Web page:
• Hypotheses about the timing and extent of individual events contributing to this structure range from our preference of a few discrete events ( 1 , 3 ) to many segmental events ( 5 ), but all agree that much segmental duplication has occurred in both monocots and dicots since their divergence from a common ancestor, variously estimated at 125-140 ( 6 ) to 170-235 million years ago ( 7 ). (pnas.org)
  • Core duplicon model for segmental duplication formation. (els.net)
  • This step results in an increase of the segmental duplication size now composed by the CD (filled green square) plus flanking sequences (filled orange squares). (els.net)
  • 2013) A common 56‐kilobase deletion in a primate‐specific segmental duplication creates a novel butyrophilin‐like protein. (els.net)
  • When chromatid aberrations are induced, after chromosomal duplication, the number of sites more than doubles. (sciencemag.org)
  • His chromosomal duplication is very rare, located at 2p23.2. (circleofmoms.com)
  • Chromosome 9 inversion is when there are two breaks on chromosome 9. (diseaseinfosearch.org)
  • If both breaks occur in the same arm of the chromosome, this is called a paracentric inversion. (diseaseinfosearch.org)
  • If one break occurs in the short arm and the other in the long arm of the chromosome, then this is called a pericentric inversion. (diseaseinfosearch.org)
  • Chromosome 9 inversions commonly occur as a pericentric inversion. (diseaseinfosearch.org)
  • Following organizations serve the condition "Chromosome 9 Inversion or Duplication" for support, advocacy or research. (diseaseinfosearch.org)
  • Finding the right clinical trial for Chromosome 9 Inversion or Duplication can be challenging. (diseaseinfosearch.org)
  • The terms "Chromosome 9 Inversion or Duplication" returned 0 free, full-text research articles on human participants. (diseaseinfosearch.org)
  • According to ClinicalTrials.gov there are currently 0 additional "open" studies for "Chromosome 9 Inversion or Duplication" (open studies are recruiting volunteers) and 0 "Chromosome 9 Inversion or Duplication" studies with "all" status. (diseaseinfosearch.org)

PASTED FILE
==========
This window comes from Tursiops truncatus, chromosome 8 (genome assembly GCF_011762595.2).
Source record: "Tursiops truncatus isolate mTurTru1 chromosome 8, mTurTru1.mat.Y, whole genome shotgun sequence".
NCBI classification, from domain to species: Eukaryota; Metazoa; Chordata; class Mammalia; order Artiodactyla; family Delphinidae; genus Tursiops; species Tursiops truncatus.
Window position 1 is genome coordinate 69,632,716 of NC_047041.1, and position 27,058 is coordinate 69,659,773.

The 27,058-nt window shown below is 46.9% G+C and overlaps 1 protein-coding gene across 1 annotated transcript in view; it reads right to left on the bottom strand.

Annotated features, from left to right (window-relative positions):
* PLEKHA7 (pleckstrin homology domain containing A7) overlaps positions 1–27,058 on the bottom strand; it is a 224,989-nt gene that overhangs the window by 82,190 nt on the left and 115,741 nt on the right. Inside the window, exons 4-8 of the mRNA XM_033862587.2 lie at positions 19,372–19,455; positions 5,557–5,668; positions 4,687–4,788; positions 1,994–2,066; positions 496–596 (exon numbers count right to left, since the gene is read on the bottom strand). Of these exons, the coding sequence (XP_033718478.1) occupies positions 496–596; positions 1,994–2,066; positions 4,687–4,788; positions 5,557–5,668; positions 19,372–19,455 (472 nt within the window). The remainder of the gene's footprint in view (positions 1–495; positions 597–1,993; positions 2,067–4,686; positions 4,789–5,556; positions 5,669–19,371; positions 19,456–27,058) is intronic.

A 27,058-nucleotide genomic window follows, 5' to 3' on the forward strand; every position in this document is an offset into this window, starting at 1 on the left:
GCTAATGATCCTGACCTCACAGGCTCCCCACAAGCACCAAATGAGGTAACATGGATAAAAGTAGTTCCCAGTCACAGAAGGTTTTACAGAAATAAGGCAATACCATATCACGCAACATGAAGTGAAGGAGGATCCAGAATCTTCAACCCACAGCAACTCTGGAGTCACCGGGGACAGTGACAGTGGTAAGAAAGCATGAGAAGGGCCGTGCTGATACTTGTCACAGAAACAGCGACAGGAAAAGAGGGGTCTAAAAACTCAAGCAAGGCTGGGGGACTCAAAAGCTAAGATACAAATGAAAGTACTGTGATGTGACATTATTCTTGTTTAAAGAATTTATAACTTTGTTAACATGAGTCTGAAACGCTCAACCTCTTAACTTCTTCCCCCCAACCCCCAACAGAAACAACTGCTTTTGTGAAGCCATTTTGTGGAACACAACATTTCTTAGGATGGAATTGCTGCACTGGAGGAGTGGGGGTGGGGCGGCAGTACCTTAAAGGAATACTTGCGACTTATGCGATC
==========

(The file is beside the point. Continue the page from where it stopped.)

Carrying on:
• Despite of its length, the inversion cannot be detected using karyotyping due to similar band patterns on the normal and inverted chromosomes, and is therefore likely to escape attention. (biomedcentral.com)
  • The finding prompted us to hypothesise that this co-occurrence of two remote duplications could be associated with an inversion of the intervening segment, and this speculation turned out to be right. (biomedcentral.com)
  • The inversion was confirmed in a series of FISH experiments which also showed that the second copy of each of the duplications was always located at the opposite end of the inversion. (biomedcentral.com)
  • Although the breakpoints affect protein-coding genes, the occurrence of the inversion in normal parents and siblings of our patients and the occurrence of the duplications in unaffected controls in databases indicate that this rare variant is rather non-pathogenic. (biomedcentral.com)
  • Such duplications have implications for mapping and gene analysis as well as the predisposition to recurrent chromosomal structural rearrangements associated with genetic disease. (nih.gov)
  • Inversions are balanced structural chromosome rearrangements, which can influence gene expression and the risk of unbalanced chromosome constitution in offspring. (biomedcentral.com)